“Back in 2015, our initial proposal would have authorized three new facilities, one in north-central CT, one in the Danbury area and one in Fairfield County. It was the Legislature’s decision to move forward with only one site in the north-central Hartford region,” says the letter.
It adds, “If circumstances have changed and there is now real interest in putting a casino in Bridgeport, we want to be a part of that discussion.”
MGM retorted that it would welcome such a competition. In a letter to Governor Dannel P. Malloy and leading lawmakers, Uri Clinton, MGM Resorts senior vice president and legal counsel, wrote “The Tribes’ request yesterday to be ‘part of that discussion’ is good news for the people of Connecticut. There appears to be, for the first time, agreement that such a discussion is in the state’s best interest.”
MGM’s letter added, “We welcome the tribes’ interest in such a process. MGM has participated in competitive processes in other states, as have the tribes, and we are prepared to do so in Connecticut.” MGM operates 18 casino resorts throughout North America and Asia.
Clinton said MGM is confident it would win such a competition. “We’ve got the best site. If someone else wanted to…make a proposal they’d have to have some deal with someone else who has land.”
MGM has already lined up what it considers to be prime property along the Bridgeport harbor, on the Steel Point peninsula on redevelopment land that includes apartments, retail shopping, a supermarket and other entertainment. Its partner is the RCI Group, developers of the area.
However, MMCT spokesman Andrew Doba reminded everyone that if the state allows commercial competition in the state, that would invoke the clause in the tribal state gaming compact where the tribes must pay 25 percent of their profits—unless they no longer have a monopoly. The tribes have agreed to pay 25 percent for the commercial casino they won the right to operate in East Windsor.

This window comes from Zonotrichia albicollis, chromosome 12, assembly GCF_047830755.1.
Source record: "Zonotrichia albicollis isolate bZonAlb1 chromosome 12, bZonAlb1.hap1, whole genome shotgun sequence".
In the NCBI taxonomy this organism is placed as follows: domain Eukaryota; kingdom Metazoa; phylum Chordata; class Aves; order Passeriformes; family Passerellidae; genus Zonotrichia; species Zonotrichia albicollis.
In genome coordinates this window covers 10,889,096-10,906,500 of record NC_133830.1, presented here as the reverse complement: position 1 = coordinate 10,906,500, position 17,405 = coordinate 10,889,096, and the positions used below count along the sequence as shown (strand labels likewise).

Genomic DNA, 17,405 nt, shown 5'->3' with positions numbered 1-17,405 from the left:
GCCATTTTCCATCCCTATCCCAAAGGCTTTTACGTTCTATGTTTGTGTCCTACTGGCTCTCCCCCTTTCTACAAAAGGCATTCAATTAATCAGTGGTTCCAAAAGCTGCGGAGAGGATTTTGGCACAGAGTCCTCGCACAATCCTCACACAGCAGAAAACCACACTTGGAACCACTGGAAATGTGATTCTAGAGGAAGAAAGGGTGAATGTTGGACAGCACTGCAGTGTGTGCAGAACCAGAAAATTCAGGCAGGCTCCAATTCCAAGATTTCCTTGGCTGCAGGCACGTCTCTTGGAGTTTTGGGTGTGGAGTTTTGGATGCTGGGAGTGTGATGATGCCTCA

“MGM can say and do whatever they want but the facts are clear. Their project comes with a $1 billion price tag for the Connecticut and ours does not,” he said. It is unclear where Doba got the $1 billion figure, however.
MGM argues that allowing it to operate a casino in Bridgeport would more than make up for the revenue the state would lose by breaking the tribal monopoly. It is also calling for “modernization of gaming policy” in the state, which it says should include a market analysis, heavy license fees, and a “constitutionally sound selection process that would avoid the prospect of litigation with the federal government.”
The last point is a reference to the ongoing, aggressive federal lawsuits that MGM has pursued ever since the tribes appealed to the legislature to allow them to build a casino designed to somewhat blunt the MGM Springfield’s effects on their two existing casinos. MGM fought that legislation tooth and nail and so far, MGM has also lost all of its court challenges to that process, but the implication is that allowing it to participate in the process would end litigation as a potential threat.
The Mohegan Sun last week upped the ante in the contest with MGM by announcing an exclusive three-year partnership with the Webster Bank Area in Bridgeport, the home arena to the Bridgeport Sound Tigers AHL team. The joint venture will bring in concerts, additional sporting events and sponsorships to what is considered an underutilized facility.
Tom Cantone, senior vice president of Sports & Entertainment for Mohegan Gaming & Entertainment, declared, “This is an exciting day as two of the strongest entertainment venues in the state join together. We have had an open relationship with Webster Bank Arena for years and this agreement is a further extension of the long-term partnership we look forward to having with them.”